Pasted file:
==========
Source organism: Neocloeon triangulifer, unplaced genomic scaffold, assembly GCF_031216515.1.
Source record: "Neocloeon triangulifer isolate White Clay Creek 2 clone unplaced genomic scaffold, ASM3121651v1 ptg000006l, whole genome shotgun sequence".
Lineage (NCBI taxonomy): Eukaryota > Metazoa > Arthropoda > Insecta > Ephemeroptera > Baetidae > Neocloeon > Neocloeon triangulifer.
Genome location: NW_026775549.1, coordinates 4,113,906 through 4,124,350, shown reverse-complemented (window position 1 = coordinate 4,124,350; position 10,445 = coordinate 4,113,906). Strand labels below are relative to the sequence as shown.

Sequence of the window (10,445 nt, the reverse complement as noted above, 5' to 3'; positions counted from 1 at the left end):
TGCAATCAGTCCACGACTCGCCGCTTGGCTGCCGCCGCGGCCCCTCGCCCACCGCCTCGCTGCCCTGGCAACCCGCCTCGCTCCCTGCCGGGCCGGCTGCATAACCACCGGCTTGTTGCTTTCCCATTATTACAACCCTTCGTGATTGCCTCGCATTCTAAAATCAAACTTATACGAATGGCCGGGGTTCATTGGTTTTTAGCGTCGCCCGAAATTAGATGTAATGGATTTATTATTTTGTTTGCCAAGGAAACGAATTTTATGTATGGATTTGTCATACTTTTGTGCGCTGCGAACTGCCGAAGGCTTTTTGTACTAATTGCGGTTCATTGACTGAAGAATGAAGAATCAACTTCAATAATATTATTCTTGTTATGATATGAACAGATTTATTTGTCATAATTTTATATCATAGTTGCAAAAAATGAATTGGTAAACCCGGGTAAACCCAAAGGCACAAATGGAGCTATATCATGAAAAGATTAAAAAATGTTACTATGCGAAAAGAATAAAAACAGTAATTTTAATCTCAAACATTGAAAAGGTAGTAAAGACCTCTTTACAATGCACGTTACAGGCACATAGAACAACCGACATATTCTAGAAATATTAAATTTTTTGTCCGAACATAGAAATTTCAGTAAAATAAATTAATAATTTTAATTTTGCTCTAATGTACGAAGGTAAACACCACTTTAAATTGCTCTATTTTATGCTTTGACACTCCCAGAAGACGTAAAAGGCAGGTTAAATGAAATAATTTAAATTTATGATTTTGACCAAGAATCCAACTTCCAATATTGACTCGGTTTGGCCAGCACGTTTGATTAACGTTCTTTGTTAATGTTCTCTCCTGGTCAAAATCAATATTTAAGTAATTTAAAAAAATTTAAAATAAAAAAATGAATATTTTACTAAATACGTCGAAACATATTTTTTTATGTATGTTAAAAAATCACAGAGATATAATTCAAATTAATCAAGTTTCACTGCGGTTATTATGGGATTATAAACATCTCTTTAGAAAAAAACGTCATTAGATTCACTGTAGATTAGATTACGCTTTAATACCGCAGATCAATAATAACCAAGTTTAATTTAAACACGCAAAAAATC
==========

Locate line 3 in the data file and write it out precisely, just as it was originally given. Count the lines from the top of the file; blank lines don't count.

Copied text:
Lineage (NCBI taxonomy): Eukaryota > Metazoa > Arthropoda > Insecta > Ephemeroptera > Baetidae > Neocloeon > Neocloeon triangulifer.